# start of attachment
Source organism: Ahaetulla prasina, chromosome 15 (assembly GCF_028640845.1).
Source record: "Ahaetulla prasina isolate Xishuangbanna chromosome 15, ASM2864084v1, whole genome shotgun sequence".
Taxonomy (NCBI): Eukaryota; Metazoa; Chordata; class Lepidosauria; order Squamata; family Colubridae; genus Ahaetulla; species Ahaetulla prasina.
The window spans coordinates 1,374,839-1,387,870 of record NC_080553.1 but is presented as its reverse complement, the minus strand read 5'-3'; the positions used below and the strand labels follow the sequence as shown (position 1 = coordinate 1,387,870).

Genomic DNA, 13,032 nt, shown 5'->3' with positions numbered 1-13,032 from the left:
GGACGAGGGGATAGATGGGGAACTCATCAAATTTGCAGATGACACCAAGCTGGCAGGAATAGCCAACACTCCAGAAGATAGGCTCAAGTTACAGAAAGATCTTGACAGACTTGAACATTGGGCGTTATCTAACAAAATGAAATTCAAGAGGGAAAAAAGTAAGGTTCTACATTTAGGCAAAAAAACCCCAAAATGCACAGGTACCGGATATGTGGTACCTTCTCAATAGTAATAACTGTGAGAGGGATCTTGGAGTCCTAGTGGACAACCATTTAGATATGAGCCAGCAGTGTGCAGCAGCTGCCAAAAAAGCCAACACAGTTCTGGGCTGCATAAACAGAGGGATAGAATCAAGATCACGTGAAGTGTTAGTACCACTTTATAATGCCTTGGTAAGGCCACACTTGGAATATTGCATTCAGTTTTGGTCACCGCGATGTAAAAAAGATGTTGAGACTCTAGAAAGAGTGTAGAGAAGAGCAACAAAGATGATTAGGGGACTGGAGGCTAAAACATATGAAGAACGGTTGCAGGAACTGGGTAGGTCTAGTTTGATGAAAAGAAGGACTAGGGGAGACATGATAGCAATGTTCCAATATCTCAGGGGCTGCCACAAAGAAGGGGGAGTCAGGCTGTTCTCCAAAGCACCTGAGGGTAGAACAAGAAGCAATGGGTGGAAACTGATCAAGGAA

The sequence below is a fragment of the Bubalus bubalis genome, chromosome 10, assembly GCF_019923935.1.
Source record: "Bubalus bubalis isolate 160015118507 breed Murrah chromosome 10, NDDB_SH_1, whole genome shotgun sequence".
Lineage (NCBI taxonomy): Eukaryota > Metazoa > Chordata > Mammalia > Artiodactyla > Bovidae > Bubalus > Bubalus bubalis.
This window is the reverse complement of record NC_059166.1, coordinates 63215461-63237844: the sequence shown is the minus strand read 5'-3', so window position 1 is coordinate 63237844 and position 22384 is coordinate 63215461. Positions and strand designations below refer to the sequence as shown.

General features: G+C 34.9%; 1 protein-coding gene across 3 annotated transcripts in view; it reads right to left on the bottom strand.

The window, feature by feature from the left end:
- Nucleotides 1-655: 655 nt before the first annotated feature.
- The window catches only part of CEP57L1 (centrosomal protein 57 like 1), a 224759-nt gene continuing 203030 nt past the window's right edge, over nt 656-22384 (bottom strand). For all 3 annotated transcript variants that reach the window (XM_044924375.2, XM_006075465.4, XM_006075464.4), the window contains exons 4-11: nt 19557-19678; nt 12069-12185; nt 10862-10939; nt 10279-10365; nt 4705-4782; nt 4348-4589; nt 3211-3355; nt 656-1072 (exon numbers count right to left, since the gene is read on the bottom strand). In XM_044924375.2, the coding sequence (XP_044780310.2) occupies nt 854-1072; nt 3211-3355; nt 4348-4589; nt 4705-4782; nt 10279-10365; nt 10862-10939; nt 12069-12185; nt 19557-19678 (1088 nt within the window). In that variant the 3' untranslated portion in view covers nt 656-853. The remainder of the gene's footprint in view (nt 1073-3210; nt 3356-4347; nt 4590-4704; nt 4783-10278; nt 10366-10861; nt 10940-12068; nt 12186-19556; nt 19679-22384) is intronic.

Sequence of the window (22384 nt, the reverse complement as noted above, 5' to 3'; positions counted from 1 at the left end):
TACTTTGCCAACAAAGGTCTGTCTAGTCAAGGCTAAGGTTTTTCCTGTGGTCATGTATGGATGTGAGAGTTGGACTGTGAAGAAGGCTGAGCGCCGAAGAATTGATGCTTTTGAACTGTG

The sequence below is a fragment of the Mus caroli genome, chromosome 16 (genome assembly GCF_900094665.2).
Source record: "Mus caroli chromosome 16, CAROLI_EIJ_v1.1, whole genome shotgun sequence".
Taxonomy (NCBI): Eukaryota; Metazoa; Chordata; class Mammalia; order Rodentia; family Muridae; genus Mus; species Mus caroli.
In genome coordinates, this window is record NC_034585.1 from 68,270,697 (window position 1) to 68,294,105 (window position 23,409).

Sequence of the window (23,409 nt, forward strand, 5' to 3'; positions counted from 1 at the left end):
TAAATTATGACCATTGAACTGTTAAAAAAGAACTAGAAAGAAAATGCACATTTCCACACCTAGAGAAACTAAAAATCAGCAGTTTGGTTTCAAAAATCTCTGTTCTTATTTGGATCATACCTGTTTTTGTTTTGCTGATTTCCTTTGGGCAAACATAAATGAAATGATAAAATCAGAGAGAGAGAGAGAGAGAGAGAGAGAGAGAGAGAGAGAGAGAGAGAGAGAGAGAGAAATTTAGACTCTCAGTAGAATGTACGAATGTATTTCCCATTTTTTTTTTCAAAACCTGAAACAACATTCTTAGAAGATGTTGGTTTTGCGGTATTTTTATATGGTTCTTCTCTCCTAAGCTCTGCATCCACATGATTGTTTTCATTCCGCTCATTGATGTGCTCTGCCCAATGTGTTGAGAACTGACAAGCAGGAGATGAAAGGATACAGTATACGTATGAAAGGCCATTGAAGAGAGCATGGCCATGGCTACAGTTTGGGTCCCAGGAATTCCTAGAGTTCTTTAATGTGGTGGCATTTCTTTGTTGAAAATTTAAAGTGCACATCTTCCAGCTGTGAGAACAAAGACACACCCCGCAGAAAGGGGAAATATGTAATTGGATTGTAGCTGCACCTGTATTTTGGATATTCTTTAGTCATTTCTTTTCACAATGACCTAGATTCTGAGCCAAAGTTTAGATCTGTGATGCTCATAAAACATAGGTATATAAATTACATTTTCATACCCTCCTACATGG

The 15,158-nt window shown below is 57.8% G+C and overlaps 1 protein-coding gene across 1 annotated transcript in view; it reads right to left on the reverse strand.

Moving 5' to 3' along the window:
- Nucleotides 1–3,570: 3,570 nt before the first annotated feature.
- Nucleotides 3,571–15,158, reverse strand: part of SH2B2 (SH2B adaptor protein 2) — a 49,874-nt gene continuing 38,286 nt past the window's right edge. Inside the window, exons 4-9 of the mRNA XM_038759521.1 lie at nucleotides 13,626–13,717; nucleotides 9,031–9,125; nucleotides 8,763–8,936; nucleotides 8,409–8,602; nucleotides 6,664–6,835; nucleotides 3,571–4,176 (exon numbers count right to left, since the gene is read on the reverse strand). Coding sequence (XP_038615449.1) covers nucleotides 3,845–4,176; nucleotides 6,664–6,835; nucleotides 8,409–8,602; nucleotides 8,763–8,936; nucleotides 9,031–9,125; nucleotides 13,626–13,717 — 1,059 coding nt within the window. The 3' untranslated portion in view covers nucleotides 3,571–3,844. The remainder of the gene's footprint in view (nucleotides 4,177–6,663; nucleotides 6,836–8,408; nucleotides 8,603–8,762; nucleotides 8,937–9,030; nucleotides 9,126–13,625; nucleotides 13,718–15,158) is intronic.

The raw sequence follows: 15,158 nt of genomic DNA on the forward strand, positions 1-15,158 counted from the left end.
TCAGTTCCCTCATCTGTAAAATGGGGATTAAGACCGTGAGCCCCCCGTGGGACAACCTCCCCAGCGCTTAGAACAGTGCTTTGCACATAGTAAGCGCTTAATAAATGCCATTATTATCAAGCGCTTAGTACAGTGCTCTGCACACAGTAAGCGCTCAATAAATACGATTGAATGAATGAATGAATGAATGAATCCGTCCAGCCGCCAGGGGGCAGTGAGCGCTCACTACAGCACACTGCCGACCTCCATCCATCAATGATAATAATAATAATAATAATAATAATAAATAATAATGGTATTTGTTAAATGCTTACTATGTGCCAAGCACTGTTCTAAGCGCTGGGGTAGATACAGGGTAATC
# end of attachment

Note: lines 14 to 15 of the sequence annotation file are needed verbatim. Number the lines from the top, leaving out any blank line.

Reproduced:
- The window catches only part of CEP57L1 (centrosomal protein 57 like 1), a 224759-nt gene continuing 203030 nt past the window's right edge, over nt 656-22384 (bottom strand). For all 3 annotated transcript variants that reach the window (XM_044924375.2, XM_006075465.4, XM_006075464.4), the window contains exons 4-11: nt 19557-19678; nt 12069-12185; nt 10862-10939; nt 10279-10365; nt 4705-4782; nt 4348-4589; nt 3211-3355; nt 656-1072 (exon numbers count right to left, since the gene is read on the bottom strand). In XM_044924375.2, the coding sequence (XP_044780310.2) occupies nt 854-1072; nt 3211-3355; nt 4348-4589; nt 4705-4782; nt 10279-10365; nt 10862-10939; nt 12069-12185; nt 19557-19678 (1088 nt within the window). In that variant the 3' untranslated portion in view covers nt 656-853. The remainder of the gene's footprint in view (nt 1073-3210; nt 3356-4347; nt 4590-4704; nt 4783-10278; nt 10366-10861; nt 10940-12068; nt 12186-19556; nt 19679-22384) is intronic.

Sequence of the window (22384 nt, the reverse complement as noted above, 5' to 3'; positions counted from 1 at the left end):